Oct 19, 2007|
Lessons from Warren Buffett - XIV...
In the previous article in the series, we discussed the master's 1989 letter and got to know his views on growth rates in a finite world and the mischief being played by investment bankers and promoters in order to justify a rather 'difficult to service' fund raising.
As the years have gone by, we have noticed that the master's letters have become lengthier and have come packed with even more investment wisdom. This has however, made it difficult to incorporate all the wisdom from one particular year in a single article. Thus henceforth, in cases where we feel necessary, we might divide the letter from the same year into two or maybe even three different articles. The letter for the year 1989 is we feel, one of such letters and hence, the following few paragraphs contain some additional investment wisdom from the 1989 letter.
In a section titled 'Mistakes of the First Twenty-five Years', the master has reviewed some of the major investment related mistakes that he has made in the twenty-five years preceding the year 1989. Let us go through those and try our best to avoid them if similar situations play themselves out before us:
"It's far better to buy a wonderful company at a fair price than a fair company at a wonderful price. Charlie (Buffett's business partner) understood this early; I was a slow learner. But now, when buying companies or common stocks, we look for first-class businesses accompanied by first-class managements."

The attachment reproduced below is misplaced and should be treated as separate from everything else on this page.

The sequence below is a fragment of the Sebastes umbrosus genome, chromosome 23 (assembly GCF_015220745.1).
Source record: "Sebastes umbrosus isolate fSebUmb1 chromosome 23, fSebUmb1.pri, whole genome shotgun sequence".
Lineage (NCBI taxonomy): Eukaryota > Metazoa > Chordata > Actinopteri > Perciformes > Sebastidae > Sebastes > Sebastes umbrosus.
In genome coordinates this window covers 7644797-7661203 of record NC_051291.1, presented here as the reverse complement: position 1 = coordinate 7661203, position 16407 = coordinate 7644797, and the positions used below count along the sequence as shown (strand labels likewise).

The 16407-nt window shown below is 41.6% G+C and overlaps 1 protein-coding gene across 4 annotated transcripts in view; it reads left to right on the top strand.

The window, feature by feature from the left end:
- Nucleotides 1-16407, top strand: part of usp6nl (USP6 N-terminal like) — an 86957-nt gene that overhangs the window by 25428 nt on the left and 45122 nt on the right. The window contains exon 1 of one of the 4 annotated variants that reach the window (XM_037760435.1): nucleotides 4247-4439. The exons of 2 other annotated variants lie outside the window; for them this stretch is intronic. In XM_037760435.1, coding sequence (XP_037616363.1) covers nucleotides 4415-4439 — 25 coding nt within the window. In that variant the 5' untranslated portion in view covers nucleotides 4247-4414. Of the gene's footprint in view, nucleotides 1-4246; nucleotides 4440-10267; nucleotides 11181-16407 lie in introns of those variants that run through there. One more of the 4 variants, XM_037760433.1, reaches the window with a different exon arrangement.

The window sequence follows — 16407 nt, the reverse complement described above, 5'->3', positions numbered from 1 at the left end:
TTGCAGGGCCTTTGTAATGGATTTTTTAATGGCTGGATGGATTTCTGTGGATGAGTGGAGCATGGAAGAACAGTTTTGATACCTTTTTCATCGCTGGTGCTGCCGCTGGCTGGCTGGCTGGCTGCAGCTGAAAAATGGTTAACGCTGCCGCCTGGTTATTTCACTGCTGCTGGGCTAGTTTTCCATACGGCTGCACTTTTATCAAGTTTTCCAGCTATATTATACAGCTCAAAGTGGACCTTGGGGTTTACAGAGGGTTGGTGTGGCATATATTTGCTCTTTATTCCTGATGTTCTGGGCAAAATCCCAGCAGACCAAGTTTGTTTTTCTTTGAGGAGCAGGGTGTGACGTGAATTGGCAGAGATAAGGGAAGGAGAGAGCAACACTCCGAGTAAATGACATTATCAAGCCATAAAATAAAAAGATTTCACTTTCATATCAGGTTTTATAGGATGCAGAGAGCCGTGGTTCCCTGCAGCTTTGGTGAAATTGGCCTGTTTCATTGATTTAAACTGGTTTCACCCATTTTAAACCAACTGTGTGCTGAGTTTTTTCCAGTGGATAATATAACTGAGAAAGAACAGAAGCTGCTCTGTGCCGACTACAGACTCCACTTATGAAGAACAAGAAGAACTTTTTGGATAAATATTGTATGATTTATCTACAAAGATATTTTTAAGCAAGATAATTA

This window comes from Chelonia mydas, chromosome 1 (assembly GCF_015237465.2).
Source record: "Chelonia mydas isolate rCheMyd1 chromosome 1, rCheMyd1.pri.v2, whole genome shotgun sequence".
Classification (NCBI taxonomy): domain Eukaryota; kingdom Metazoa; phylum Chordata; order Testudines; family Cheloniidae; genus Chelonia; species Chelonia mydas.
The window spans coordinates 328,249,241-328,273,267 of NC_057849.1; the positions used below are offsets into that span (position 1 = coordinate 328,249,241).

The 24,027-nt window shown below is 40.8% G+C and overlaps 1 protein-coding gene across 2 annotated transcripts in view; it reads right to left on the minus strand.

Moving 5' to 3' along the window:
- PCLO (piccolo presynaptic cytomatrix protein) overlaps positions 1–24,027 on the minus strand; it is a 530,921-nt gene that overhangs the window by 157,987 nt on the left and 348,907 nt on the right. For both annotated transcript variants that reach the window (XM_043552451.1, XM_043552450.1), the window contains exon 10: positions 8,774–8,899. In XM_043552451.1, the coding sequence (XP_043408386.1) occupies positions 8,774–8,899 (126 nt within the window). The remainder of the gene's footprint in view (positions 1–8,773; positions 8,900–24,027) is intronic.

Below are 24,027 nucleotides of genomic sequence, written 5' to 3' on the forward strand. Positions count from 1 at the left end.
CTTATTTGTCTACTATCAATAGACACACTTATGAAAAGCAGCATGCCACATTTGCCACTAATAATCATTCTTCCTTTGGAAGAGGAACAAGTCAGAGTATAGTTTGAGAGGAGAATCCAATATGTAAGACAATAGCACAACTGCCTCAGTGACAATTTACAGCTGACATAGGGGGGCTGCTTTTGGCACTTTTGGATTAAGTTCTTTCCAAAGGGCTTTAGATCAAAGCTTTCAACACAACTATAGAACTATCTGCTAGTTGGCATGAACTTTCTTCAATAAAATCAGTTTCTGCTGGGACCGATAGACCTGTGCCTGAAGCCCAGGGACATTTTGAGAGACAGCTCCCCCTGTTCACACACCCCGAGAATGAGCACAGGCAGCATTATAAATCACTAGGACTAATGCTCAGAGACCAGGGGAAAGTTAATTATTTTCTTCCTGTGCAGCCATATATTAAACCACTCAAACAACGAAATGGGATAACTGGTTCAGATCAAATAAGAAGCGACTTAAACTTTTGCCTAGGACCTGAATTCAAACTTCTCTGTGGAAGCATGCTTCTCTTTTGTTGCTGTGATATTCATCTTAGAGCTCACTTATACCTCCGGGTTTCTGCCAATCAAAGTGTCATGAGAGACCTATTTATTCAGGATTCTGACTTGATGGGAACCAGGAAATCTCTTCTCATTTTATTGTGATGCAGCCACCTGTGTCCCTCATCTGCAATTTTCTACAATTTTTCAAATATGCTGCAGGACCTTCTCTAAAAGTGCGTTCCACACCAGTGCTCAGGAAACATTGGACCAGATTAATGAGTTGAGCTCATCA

"Good jockeys will do well on good horses, but not on broken-down nags. The same managers employed in a business with good economic characteristics would have achieved fine records. But they were never going to make any progress while running in quicksand."
It should be worth pointing out that in the early years of his career, the master bought into businesses based on statistical cheapness rather than qualitative cheapness. While he experienced success using this approach, the difficult time faced by the textile business made him realize the virtue of a good business i.e. businesses with worthwhile returns and profit margins and run by exceptional people. According to him, while one may make decent profits in an ordinary business purchased at very low prices, lot of time may elapse before such profits can be made. Hence, he feels that it is always better to stick with wonderful company at a fair price, as according to him, time is the friend of a good business and an enemy of a bad business.
"Easy does it. After 25 years of buying and supervising a great variety of businesses, Charlie and I have not learned how to solve difficult business problems. What we have learned is to avoid them. To the extent we have been successful, it is because we concentrated on identifying one-foot hurdles that we could step over rather than because we acquired any ability to clear seven-footers."
The master's reluctance to invest in tech stocks during the tech boom is legendary and perfectly sums up what he intends to convey from the above paragraph. Invest in companies whose businesses are within your circle of competence and keep it easy and simple. According to him, human beings have this perverse tendency of making easy things difficult and one must not fall into such a trap.
The list of mistakes has a few more important points, which we would discuss in the next article in the series.
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